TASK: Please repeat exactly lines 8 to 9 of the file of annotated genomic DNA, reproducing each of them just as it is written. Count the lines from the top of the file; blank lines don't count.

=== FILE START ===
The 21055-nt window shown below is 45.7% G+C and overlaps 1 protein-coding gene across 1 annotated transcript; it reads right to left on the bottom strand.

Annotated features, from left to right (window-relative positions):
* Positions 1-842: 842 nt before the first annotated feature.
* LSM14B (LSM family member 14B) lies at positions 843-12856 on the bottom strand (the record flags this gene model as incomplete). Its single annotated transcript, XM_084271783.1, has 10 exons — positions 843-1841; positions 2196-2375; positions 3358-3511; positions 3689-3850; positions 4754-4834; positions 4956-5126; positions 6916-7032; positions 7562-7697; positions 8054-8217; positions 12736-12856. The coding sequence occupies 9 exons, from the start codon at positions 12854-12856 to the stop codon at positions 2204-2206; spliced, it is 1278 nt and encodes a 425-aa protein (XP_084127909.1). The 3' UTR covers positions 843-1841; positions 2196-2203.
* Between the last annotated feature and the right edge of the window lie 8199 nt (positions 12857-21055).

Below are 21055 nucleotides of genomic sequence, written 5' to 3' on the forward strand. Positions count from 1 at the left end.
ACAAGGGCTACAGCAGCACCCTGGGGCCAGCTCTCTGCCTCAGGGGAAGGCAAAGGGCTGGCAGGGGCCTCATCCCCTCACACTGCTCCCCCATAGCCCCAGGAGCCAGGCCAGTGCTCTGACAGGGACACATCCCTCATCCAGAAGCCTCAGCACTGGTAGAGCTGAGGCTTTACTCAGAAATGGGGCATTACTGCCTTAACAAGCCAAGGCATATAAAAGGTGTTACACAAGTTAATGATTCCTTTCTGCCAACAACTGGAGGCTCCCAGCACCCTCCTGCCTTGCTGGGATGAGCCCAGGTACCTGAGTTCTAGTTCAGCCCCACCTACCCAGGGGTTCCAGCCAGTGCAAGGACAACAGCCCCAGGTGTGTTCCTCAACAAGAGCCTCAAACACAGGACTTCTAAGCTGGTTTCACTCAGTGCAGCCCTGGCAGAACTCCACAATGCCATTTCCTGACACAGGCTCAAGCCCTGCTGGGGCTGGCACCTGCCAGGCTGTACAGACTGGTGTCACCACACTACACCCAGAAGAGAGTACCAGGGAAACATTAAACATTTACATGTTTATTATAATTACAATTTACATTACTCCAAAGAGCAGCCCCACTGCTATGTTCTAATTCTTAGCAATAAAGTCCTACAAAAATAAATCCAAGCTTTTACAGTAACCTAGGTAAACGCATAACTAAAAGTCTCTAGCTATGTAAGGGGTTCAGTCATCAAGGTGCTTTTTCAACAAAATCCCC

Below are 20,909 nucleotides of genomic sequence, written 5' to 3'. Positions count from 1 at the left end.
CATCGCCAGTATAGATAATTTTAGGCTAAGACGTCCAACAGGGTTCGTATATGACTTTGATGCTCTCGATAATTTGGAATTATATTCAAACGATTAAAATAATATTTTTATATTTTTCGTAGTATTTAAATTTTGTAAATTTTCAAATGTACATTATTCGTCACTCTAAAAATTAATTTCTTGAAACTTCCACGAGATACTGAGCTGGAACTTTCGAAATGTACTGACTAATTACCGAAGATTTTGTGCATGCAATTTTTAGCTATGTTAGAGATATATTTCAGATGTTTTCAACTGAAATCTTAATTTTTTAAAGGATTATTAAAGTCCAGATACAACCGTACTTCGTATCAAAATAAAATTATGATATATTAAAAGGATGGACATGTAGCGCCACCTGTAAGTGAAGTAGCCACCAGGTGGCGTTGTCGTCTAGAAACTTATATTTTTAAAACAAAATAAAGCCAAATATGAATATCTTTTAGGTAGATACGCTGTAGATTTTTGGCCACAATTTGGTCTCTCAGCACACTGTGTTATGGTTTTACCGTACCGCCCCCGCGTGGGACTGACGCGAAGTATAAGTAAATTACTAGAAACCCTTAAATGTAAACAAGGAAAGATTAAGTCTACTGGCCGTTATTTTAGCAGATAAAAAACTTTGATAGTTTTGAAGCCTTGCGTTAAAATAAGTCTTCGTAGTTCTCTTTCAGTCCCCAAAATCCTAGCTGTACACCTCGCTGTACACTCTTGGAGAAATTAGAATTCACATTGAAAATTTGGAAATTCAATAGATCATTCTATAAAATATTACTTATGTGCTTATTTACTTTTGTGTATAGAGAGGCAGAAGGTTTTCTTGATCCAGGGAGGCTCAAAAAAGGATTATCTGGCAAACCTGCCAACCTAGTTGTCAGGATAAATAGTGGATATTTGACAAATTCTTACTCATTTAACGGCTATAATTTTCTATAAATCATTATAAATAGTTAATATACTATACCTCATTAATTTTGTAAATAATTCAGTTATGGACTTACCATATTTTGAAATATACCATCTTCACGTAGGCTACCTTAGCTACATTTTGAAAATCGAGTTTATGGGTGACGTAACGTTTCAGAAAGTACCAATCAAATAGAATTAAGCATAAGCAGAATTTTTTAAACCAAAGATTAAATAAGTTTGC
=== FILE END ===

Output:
Below are 20,909 nucleotides of genomic sequence, written 5' to 3'. Positions count from 1 at the left end.
CATCGCCAGTATAGATAATTTTAGGCTAAGACGTCCAACAGGGTTCGTATATGACTTTGATGCTCTCGATAATTTGGAATTATATTCAAACGATTAAAATAATATTTTTATATTTTTCGTAGTATTTAAATTTTGTAAATTTTCAAATGTACATTATTCGTCACTCTAAAAATTAATTTCTTGAAACTTCCACGAGATACTGAGCTGGAACTTTCGAAATGTACTGACTAATTACCGAAGATTTTGTGCATGCAATTTTTAGCTATGTTAGAGATATATTTCAGATGTTTTCAACTGAAATCTTAATTTTTTAAAGGATTATTAAAGTCCAGATACAACCGTACTTCGTATCAAAATAAAATTATGATATATTAAAAGGATGGACATGTAGCGCCACCTGTAAGTGAAGTAGCCACCAGGTGGCGTTGTCGTCTAGAAACTTATATTTTTAAAACAAAATAAAGCCAAATATGAATATCTTTTAGGTAGATACGCTGTAGATTTTTGGCCACAATTTGGTCTCTCAGCACACTGTGTTATGGTTTTACCGTACCGCCCCCGCGTGGGACTGACGCGAAGTATAAGTAAATTACTAGAAACCCTTAAATGTAAACAAGGAAAGATTAAGTCTACTGGCCGTTATTTTAGCAGATAAAAAACTTTGATAGTTTTGAAGCCTTGCGTTAAAATAAGTCTTCGTAGTTCTCTTTCAGTCCCCAAAATCCTAGCTGTACACCTCGCTGTACACTCTTGGAGAAATTAGAATTCACATTGAAAATTTGGAAATTCAATAGATCATTCTATAAAATATTACTTATGTGCTTATTTACTTTTGTGTATAGAGAGGCAGAAGGTTTTCTTGATCCAGGGAGGCTCAAAAAAGGATTATCTGGCAAACCTGCCAACCTAGTTGTCAGGATAAATAGTGGATATTTGACAAATTCTTACTCATTTAACGGCTATAATTTTCTATAAATCATTATAAATAGTTAATATACTATACCTCATTAATTTTGTAAATAATTCAGTTATGGACTTACCATATTTTGAAATATACCATCTTCACGTAGGCTACCTTAGCTACATTTTGAAAATCGAGTTTATGGGTGACGTAACGTTTCAGAAAGTACCAATCAAATAGAATTAAGCATAAGCAGAATTTTTTAAACCAAAGATTAAATAAGTTTGC